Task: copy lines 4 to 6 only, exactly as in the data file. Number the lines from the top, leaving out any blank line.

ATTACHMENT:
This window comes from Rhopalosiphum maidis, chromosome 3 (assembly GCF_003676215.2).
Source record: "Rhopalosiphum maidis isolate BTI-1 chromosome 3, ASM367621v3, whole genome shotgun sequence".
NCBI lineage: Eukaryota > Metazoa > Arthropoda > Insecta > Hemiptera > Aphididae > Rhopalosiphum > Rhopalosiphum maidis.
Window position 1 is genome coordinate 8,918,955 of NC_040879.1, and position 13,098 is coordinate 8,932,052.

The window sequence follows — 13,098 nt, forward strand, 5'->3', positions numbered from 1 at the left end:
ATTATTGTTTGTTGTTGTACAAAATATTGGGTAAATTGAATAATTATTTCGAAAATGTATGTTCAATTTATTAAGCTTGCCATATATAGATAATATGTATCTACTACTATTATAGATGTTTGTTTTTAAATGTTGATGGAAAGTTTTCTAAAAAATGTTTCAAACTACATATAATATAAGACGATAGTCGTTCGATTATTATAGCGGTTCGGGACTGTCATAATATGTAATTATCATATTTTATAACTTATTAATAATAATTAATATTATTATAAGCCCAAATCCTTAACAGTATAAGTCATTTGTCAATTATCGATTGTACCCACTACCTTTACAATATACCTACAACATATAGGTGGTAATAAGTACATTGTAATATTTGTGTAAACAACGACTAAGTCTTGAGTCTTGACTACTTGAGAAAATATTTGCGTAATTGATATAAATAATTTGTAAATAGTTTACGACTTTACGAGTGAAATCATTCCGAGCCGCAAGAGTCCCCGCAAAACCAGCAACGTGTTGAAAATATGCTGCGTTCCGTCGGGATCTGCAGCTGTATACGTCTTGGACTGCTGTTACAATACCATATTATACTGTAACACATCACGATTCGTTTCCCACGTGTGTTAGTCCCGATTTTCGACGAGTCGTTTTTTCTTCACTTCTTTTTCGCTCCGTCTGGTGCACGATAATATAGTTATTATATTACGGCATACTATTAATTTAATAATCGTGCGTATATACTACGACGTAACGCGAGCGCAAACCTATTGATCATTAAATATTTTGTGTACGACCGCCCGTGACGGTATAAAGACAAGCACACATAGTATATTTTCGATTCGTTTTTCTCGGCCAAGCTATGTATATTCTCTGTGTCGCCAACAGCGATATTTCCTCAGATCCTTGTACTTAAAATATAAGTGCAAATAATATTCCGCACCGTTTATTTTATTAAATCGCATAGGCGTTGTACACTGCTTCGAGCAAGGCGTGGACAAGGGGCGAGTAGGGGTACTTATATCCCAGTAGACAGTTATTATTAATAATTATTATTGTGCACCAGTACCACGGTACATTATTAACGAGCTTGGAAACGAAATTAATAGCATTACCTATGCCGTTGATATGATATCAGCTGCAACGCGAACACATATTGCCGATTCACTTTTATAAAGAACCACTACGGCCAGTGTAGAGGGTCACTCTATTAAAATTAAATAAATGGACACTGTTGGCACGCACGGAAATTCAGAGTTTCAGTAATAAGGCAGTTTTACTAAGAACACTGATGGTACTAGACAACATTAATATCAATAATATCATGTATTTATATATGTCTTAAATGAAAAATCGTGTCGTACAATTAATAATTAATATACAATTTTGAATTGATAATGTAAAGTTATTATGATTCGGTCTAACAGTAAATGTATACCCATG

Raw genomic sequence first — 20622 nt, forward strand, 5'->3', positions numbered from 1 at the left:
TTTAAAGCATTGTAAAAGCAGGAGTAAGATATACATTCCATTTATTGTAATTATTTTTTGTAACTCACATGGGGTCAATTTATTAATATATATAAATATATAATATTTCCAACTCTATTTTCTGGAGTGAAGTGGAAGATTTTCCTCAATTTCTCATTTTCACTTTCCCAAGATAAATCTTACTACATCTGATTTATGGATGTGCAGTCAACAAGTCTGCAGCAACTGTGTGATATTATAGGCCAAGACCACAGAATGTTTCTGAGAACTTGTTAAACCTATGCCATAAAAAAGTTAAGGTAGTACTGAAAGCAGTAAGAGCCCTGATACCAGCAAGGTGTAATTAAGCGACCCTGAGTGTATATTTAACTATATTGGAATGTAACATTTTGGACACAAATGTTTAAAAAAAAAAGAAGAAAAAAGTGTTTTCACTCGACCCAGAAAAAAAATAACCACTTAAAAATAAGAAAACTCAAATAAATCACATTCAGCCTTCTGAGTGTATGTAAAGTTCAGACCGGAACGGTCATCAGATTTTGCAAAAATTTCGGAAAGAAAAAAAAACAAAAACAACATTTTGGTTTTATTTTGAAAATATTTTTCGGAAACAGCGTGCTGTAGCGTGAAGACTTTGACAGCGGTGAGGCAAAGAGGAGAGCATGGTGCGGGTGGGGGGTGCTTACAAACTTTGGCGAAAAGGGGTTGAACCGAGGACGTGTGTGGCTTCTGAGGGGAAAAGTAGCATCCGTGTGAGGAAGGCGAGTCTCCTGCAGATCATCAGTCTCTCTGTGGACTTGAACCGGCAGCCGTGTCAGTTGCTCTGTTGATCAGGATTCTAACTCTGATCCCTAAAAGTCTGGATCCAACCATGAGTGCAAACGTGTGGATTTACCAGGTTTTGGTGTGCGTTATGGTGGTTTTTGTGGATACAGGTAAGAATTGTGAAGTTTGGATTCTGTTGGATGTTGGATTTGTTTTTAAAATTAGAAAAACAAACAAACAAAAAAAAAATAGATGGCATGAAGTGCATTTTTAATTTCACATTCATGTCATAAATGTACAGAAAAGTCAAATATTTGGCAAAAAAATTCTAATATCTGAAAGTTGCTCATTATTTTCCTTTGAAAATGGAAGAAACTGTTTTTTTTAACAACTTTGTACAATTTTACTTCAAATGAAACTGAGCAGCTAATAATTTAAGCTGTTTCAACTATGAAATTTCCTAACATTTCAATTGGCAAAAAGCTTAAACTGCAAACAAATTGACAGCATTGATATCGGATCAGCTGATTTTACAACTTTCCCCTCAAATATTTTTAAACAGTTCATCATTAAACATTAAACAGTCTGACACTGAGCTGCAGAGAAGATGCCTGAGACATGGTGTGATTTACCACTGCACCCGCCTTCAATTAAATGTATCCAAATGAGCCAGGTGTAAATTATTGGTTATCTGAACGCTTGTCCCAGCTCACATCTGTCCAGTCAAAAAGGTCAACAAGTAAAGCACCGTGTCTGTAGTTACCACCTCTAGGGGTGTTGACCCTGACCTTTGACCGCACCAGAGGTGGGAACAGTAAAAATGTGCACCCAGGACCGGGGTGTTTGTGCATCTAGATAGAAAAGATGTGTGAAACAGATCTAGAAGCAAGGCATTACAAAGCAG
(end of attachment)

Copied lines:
Window position 1 is genome coordinate 8,918,955 of NC_040879.1, and position 13,098 is coordinate 8,932,052.

The window sequence follows — 13,098 nt, forward strand, 5'->3', positions numbered from 1 at the left end:
ATTATTGTTTGTTGTTGTACAAAATATTGGGTAAATTGAATAATTATTTCGAAAATGTATGTTCAATTTATTAAGCTTGCCATATATAGATAATATGTATCTACTACTATTATAGATGTTTGTTTTTAAATGTTGATGGAAAGTTTTCTAAAAAATGTTTCAAACTACATATAATATAAGACGATAGTCGTTCGATTATTATAGCGGTTCGGGACTGTCATAATATGTAATTATCATATTTTATAACTTATTAATAATAATTAATATTATTATAAGCCCAAATCCTTAACAGTATAAGTCATTTGTCAATTATCGATTGTACCCACTACCTTTACAATATACCTACAACATATAGGTGGTAATAAGTACATTGTAATATTTGTGTAAACAACGACTAAGTCTTGAGTCTTGACTACTTGAGAAAATATTTGCGTAATTGATATAAATAATTTGTAAATAGTTTACGACTTTACGAGTGAAATCATTCCGAGCCGCAAGAGTCCCCGCAAAACCAGCAACGTGTTGAAAATATGCTGCGTTCCGTCGGGATCTGCAGCTGTATACGTCTTGGACTGCTGTTACAATACCATATTATACTGTAACACATCACGATTCGTTTCCCACGTGTGTTAGTCCCGATTTTCGACGAGTCGTTTTTTCTTCACTTCTTTTTCGCTCCGTCTGGTGCACGATAATATAGTTATTATATTACGGCATACTATTAATTTAATAATCGTGCGTATATACTACGACGTAACGCGAGCGCAAACCTATTGATCATTAAATATTTTGTGTACGACCGCCCGTGACGGTATAAAGACAAGCACACATAGTATATTTTCGATTCGTTTTTCTCGGCCAAGCTATGTATATTCTCTGTGTCGCCAACAGCGATATTTCCTCAGATCCTTGTACTTAAAATATAAGTGCAAATAATATTCCGCACCGTTTATTTTATTAAATCGCATAGGCGTTGTACACTGCTTCGAGCAAGGCGTGGACAAGGGGCGAGTAGGGGTACTTATATCCCAGTAGACAGTTATTATTAATAATTATTATTGTGCACCAGTACCACGGTACATTATTAACGAGCTTGGAAACGAAATTAATAGCATTACCTATGCCGTTGATATGATATCAGCTGCAACGCGAACACATATTGCCGATTCACTTTTATAAAGAACCACTACGGCCAGTGTAGAGGGTCACTCTATTAAAATTAAATAAATGGACACTGTTGGCACGCACGGAAATTCAGAGTTTCAGTAATAAGGCAGTTTTACTAAGAACACTGATGGTACTAGACAACATTAATATCAATAATATCATGTATTTATATATGTCTTAAATGAAAAATCGTGTCGTACAATTAATAATTAATATACAATTTTGAATTGATAATGTAAAGTTATTATGATTCGGTCTAACAGTAAATGTATACCCATG